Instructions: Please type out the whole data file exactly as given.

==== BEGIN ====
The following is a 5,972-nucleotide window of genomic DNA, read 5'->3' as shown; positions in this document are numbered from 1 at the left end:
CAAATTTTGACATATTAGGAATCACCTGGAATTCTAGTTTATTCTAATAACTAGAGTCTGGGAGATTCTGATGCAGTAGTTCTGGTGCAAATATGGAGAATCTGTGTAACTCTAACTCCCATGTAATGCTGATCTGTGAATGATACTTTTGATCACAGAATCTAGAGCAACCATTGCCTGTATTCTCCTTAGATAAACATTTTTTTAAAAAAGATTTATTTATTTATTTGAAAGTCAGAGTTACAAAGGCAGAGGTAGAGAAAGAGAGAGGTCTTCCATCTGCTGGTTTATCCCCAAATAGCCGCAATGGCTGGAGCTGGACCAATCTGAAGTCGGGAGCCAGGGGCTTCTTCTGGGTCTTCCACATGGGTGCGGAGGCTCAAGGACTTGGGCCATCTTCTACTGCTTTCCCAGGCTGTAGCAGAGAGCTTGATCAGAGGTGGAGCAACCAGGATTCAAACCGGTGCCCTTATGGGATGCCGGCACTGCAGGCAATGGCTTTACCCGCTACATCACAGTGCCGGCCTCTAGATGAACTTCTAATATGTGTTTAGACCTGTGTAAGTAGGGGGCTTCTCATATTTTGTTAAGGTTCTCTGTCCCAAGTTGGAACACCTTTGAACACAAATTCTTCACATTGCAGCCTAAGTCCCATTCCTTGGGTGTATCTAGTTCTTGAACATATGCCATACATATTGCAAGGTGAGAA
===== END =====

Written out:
The following is a 5,972-nucleotide window of genomic DNA, read 5'->3' as shown; positions in this document are numbered from 1 at the left end:
CAAATTTTGACATATTAGGAATCACCTGGAATTCTAGTTTATTCTAATAACTAGAGTCTGGGAGATTCTGATGCAGTAGTTCTGGTGCAAATATGGAGAATCTGTGTAACTCTAACTCCCATGTAATGCTGATCTGTGAATGATACTTTTGATCACAGAATCTAGAGCAACCATTGCCTGTATTCTCCTTAGATAAACATTTTTTTAAAAAAGATTTATTTATTTATTTGAAAGTCAGAGTTACAAAGGCAGAGGTAGAGAAAGAGAGAGGTCTTCCATCTGCTGGTTTATCCCCAAATAGCCGCAATGGCTGGAGCTGGACCAATCTGAAGTCGGGAGCCAGGGGCTTCTTCTGGGTCTTCCACATGGGTGCGGAGGCTCAAGGACTTGGGCCATCTTCTACTGCTTTCCCAGGCTGTAGCAGAGAGCTTGATCAGAGGTGGAGCAACCAGGATTCAAACCGGTGCCCTTATGGGATGCCGGCACTGCAGGCAATGGCTTTACCCGCTACATCACAGTGCCGGCCTCTAGATGAACTTCTAATATGTGTTTAGACCTGTGTAAGTAGGGGGCTTCTCATATTTTGTTAAGGTTCTCTGTCCCAAGTTGGAACACCTTTGAACACAAATTCTTCACATTGCAGCCTAAGTCCCATTCCTTGGGTGTATCTAGTTCTTGAACATATGCCATACATATTGCAAGGTGAGAA